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Excerpt from Oral History Interview with John Thomas Moore, October 18, 2000. Interview R-0142. Southern Oral History Program Collection (#4007) See Entire Interview >>

Remembering childhood and the construction of a church

Moore describes his childhood. He was one of three children (three others died) of a lumber mill worker, and he and his siblings loved to play in the sawdust at the mill. Moore's community built a church with lumber from the mill, and it was in that church that Moore felt called to become a preacher.

Citing this Excerpt

Oral History Interview with John Thomas Moore, October 18, 2000. Interview R-0142. Southern Oral History Program Collection (#4007) in the Southern Oral History Program Collection, Southern Historical Collection, Wilson Library, University of North Carolina at Chapel Hill.

Full Text of the Excerpt

CHRISTOPHER WEBER:
How many were there in your family?
JOHN THOMAS MOORE:
My mother had six children. It's three living and three dead. Two girls dead, and a boy. Two boys living, and a girl living. [unclear]
CHRISTOPHER WEBER:
What are some of your early memories from that time? Where did you used to play?
JOHN THOMAS MOORE:
We used to love to go play down in the wood and around the barn. We used to love to go get in the sawdust pile down at the planer mill. Go in under the pile like this [makes a burrowing motion]. We used to dig down there, because the more you dig the warmer it felt. But Granddaddy sat us down to talk to us, and Grandmother said, "Look, don't dig in that sawdust pile no more." See, because underneath that sawdust pile is fire burning. I didn't realize that. You go digging in there and after a while you'll hit that main blaze. We didn't do it no more. We obeyed our parents. We went a played somewhere else. It was a great big reservoir; they had dug out a great big place and had it built up with logs and things. Water was in there, and it boiled all the time. They had to send that lumber through there, then go to the planer mill. It'd go through the planer mill and my daddy would work with the lumber and when it come through they'd grade it out. When it went through it was wet, you know. It'd go right though the grader mill; it had a great big saw like this, you know [holding his hands about 8 inches apart]. Granddaddy used to file it; that was his job, to keep that thing up.
CHRISTOPHER WEBER:
So your granddaddy and your daddy worked there?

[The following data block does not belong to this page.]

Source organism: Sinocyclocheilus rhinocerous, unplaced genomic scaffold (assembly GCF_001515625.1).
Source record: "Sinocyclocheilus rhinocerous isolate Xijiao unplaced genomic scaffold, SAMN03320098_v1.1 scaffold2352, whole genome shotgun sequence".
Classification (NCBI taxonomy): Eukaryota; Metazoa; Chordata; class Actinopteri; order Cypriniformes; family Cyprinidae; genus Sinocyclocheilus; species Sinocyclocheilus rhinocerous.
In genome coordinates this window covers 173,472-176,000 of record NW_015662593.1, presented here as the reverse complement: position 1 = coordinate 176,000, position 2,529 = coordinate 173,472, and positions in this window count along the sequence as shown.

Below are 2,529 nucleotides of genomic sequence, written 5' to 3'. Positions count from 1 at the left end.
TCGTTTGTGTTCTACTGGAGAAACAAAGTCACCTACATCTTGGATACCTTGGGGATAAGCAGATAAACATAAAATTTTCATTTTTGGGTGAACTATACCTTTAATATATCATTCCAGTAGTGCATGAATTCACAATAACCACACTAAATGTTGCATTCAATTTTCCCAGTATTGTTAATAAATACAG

JOHN THOMAS MOORE:
Yeah, they worked there. Great mens. [claps] Sell that lumber, and that lady, she had a little farm and would build housed for the tenants, and she gave us enough lumber to build a little church on the plantation and everything. Found us a pastor, then I started going to church. That's where the Lord really anoint me and called me to preach. I had my first [unclear] right there.
CHRISTOPHER WEBER:
Can you tell me a little bit about it?
JOHN THOMAS MOORE:
Yeah, we build that church. We build it ourselves, and we had the lamps that you pump and then they would light up—we had four of them in there. We put the windows there, then took wire and put it over the whole thing, so people could open the windows and just let the air come on through. We made the benches and everything. Wooden floors, man. Drums, tambourines, organ and piano.
CHRISTOPHER WEBER:
You must have been pretty handy as a young person to do all that.
JOHN THOMAS MOORE:
Yes. This old man had one of those guitars he'd play, Deacon Tom. He'd play the guitar and we sung. We had a little choir, me and my mom and my grandmomma and granddaddy and his wife and children. Then the Lord send us Reverend Bennett and his wife. They came from North Durham over here. We was in the country, and they found us. We told him about it, and he said, "I'll be your pastor. We'll come." They came and taught us about the Lord. He became the pastor. I was a little-bitty boy; he used to tote me on his back. Look at me now and you wouldn't believe it, would you? They'd carry me all around, and I'd sing and pray and talk. We had a great time. But both him and his wife are dead now. But we done great work. We used to go on the Cheek Road way out—we started a little mission work out there in a house. I met some children in school and got acquainted with them. I told them, "I'm going to tell Momma and Daddy about that little church where they ain't got nowhere to go. We'll be out there Sunday." I told Bishop (Andrews) and we went. Started a nice little mission.